A big part of his marketing strategy is to educate potential customers on the differences of his product from traditional brandy, and liquors like flavored vodka, which he said are distilled first and then government-approved flavors are added to the batch.

“Where mine is actually made with real fresh fruit, made into a juice or a smoothie-type texture, and that flavor and aroma is infused into the liquor, and you don’t lose it,” Curran said. “Each will have its own flavor and aroma, as if you were chewing the fruit up. That’s what I was shooting for. Like the Lemon Waves, if you hold it in your mouth long enough, you can feel it infused in your cheeks; you can taste it.”

Once production is stable, Curran said he’ll open a small tasting bar next to the distillery on select dates, which will be posted on the distillery’s website.

Ultimately, Curran said it’s a family business and he hopes it stays that way. Jonathan Volkman, his wife’s brother, is learning the ins-and-outs of the production process, and he hopes his three sons carry on the business in the years to come. But without the encouragement of his wife, he said he wouldn’t have made the jump into the distilling business in the first place.

“It’s been a two year-struggle, with no income, to build this. If it wasn’t for my wife, this wouldn’t be happening,” Curran said.

Mason Inlet Distillery is located in Kings Grant at 6420 Amsterdam Way, near Broomtail Craft Brewery.

View pictures of the distillery below.

Tom Curran said he will send a locally made Savage Surfboard to advertise his brandy at three local ABC stores - one near the Wrightsville Beach Drawbridge, one on Eastwood Avenue, and one in Porters Neck. (Port City Daily photo/Mark Darrough)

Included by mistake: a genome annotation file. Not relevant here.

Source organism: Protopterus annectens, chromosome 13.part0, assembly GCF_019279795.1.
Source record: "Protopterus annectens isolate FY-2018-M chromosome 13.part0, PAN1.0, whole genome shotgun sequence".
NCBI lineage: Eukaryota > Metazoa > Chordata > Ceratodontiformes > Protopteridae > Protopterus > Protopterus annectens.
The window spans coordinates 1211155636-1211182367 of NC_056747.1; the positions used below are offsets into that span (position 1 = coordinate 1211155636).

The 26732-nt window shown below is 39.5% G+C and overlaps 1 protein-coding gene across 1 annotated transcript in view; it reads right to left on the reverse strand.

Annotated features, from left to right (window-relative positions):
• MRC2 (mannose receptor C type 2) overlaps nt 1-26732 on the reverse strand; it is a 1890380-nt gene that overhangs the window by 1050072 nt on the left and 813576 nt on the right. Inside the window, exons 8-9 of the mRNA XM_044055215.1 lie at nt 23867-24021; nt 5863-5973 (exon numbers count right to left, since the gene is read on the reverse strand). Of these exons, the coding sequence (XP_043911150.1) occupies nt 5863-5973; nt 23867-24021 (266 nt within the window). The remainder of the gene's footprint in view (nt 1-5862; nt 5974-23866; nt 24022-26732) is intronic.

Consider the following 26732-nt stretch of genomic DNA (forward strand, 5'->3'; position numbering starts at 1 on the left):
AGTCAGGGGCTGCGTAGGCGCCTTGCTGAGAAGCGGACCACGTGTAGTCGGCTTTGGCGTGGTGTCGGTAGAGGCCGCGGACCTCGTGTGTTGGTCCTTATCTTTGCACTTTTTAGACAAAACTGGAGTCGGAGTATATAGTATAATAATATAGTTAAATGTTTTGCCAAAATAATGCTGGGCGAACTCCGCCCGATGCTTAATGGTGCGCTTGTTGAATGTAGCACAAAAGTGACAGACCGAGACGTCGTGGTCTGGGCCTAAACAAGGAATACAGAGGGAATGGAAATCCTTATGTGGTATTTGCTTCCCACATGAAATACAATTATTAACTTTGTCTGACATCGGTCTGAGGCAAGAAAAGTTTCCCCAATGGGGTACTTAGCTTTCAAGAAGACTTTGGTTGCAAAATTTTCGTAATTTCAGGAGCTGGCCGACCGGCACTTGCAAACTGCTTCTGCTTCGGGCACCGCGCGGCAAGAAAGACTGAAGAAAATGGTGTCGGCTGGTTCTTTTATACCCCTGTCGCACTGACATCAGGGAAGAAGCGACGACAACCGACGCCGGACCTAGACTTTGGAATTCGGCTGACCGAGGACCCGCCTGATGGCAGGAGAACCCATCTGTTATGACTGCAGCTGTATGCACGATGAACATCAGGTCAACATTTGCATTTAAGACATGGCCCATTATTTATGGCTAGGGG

A locally made Savage Surfboard will be used to advertise the brandy at three Wilmington ABC stores — one near the Wrightsville Beach Drawbridge, one on Eastwood Avenue, and one in Porters Neck. (Port City Daily photo/Mark Darrough)
The distillery is decorated like an auto shop. “I figured I’m going to be living here basically, so I’m going to make it feel like home,” owner Tom Curran said. “My shop at the house is 1,900 square feet where I mess around with hot rods — and I figured there’s going to be a lot of hours spent here. Last week I was here from Sunday morning until Friday at about 5 o’clock.”
An 800-gallon still sits in the corner of the production room, custom-built like all the equipment in the distillery by auto mechanic and owner Tom Curran. (Port City Daily photo/Mark Darrough)
The bottles are dipped into wax to create a sealed top. (Port City Daily photo/Mark Darrough)
Jonathan Volkman fills up bottles while labels of the Pineapple Express go through the labeling machine. (Port City Daily photo/Mark Darrough)
Boxes of Pineapple Express are ready for distribution to ABC stores. (Port City Daily photo/Mark Darrough)

Send tips and comments to Mark Darrough at Mark@Localvoicemedia.com or (970) 413-3815